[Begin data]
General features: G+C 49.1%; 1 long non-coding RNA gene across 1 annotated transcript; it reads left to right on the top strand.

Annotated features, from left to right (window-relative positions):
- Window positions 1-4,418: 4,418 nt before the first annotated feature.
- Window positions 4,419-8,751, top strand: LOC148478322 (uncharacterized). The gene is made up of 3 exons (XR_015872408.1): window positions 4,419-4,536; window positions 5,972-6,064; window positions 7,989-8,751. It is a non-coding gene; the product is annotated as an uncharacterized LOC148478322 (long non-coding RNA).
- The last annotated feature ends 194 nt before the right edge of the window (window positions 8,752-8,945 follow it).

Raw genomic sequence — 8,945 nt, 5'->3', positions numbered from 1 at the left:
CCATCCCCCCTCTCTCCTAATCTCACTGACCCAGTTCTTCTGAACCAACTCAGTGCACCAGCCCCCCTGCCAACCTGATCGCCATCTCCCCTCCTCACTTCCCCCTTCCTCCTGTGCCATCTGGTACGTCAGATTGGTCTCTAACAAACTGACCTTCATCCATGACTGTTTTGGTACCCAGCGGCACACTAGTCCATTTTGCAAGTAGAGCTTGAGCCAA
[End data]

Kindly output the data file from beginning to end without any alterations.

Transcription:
General features: G+C 49.1%; 1 long non-coding RNA gene across 1 annotated transcript; it reads left to right on the top strand.

Annotated features, from left to right (window-relative positions):
- Window positions 1-4,418: 4,418 nt before the first annotated feature.
- Window positions 4,419-8,751, top strand: LOC148478322 (uncharacterized). The gene is made up of 3 exons (XR_015872408.1): window positions 4,419-4,536; window positions 5,972-6,064; window positions 7,989-8,751. It is a non-coding gene; the product is annotated as an uncharacterized LOC148478322 (long non-coding RNA).
- The last annotated feature ends 194 nt before the right edge of the window (window positions 8,752-8,945 follow it).

Raw genomic sequence — 8,945 nt, 5'->3', positions numbered from 1 at the left:
CCATCCCCCCTCTCTCCTAATCTCACTGACCCAGTTCTTCTGAACCAACTCAGTGCACCAGCCCCCCTGCCAACCTGATCGCCATCTCCCCTCCTCACTTCCCCCTTCCTCCTGTGCCATCTGGTACGTCAGATTGGTCTCTAACAAACTGACCTTCATCCATGACTGTTTTGGTACCCAGCGGCACACTAGTCCATTTTGCAAGTAGAGCTTGAGCCAA